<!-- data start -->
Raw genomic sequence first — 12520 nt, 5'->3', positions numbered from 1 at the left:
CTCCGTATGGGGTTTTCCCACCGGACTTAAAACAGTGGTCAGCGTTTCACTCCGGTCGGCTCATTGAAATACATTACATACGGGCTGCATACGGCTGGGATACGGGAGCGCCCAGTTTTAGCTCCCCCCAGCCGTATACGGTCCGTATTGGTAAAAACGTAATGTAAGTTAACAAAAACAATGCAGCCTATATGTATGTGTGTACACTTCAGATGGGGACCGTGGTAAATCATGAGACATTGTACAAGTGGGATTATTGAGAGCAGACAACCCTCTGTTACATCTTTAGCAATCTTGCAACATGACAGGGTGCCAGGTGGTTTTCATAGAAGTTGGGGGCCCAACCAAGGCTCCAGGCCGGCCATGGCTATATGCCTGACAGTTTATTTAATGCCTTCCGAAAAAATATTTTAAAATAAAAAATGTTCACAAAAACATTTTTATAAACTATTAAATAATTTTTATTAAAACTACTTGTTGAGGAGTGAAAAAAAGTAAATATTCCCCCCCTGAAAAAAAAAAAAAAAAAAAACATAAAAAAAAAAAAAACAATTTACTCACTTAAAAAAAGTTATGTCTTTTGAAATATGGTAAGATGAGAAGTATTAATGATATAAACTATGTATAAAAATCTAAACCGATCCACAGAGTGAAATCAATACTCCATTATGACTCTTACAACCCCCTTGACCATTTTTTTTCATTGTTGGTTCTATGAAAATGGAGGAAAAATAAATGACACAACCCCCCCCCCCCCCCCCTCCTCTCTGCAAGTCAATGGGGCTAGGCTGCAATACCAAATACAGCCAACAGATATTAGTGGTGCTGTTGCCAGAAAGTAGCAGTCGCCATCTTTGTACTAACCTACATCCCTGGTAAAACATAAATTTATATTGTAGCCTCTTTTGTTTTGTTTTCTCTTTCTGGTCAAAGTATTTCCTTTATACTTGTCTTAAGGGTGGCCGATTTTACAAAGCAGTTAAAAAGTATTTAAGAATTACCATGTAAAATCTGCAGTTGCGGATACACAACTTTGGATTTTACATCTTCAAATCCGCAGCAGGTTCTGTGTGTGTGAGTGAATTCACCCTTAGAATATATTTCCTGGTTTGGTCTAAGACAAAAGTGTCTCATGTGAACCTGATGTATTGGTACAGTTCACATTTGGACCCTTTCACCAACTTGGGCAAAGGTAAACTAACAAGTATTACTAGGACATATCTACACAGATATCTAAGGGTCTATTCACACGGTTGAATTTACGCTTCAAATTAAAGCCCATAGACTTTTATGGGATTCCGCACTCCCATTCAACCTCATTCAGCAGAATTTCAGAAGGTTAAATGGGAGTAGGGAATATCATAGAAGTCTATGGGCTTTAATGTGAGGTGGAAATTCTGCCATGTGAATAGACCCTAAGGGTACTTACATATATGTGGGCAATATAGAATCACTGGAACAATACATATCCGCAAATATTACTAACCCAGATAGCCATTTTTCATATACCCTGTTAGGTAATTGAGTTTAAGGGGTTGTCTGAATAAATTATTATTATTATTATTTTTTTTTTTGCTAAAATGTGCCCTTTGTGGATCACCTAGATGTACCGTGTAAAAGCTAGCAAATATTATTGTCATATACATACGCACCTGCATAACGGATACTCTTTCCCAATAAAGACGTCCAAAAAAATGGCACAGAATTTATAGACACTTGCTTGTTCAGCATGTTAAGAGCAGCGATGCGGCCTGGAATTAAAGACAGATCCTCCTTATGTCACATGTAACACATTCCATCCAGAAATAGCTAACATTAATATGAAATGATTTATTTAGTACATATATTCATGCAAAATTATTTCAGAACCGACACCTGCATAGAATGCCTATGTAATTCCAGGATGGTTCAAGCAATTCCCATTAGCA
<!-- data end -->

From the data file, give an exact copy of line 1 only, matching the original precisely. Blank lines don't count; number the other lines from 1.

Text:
Raw genomic sequence first — 12520 nt, 5'->3', positions numbered from 1 at the left: